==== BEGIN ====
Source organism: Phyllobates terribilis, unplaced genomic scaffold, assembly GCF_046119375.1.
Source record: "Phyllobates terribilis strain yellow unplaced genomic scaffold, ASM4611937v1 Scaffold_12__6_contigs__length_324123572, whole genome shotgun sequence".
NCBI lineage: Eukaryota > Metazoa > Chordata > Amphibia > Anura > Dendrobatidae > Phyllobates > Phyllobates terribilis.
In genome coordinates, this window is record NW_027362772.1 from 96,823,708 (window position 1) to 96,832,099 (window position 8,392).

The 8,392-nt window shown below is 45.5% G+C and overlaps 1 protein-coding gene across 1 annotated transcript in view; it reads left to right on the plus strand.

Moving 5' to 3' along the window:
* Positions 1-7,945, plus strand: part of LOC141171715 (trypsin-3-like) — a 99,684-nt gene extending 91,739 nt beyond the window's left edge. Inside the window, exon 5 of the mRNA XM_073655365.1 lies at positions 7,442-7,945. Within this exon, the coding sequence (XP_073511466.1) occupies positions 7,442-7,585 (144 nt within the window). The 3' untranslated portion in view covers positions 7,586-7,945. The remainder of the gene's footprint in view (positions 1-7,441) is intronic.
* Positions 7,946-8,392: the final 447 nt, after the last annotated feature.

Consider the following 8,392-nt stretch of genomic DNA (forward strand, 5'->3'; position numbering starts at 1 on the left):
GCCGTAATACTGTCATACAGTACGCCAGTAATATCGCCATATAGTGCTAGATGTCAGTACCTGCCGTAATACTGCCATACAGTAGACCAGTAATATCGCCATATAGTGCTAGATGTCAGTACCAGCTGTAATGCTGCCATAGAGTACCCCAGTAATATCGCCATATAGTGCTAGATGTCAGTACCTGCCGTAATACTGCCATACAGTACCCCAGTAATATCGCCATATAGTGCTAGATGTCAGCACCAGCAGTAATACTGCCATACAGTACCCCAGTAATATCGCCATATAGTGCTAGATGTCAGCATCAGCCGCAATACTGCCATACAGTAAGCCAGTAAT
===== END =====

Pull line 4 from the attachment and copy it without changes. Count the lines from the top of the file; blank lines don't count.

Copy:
In genome coordinates, this window is record NW_027362772.1 from 96,823,708 (window position 1) to 96,832,099 (window position 8,392).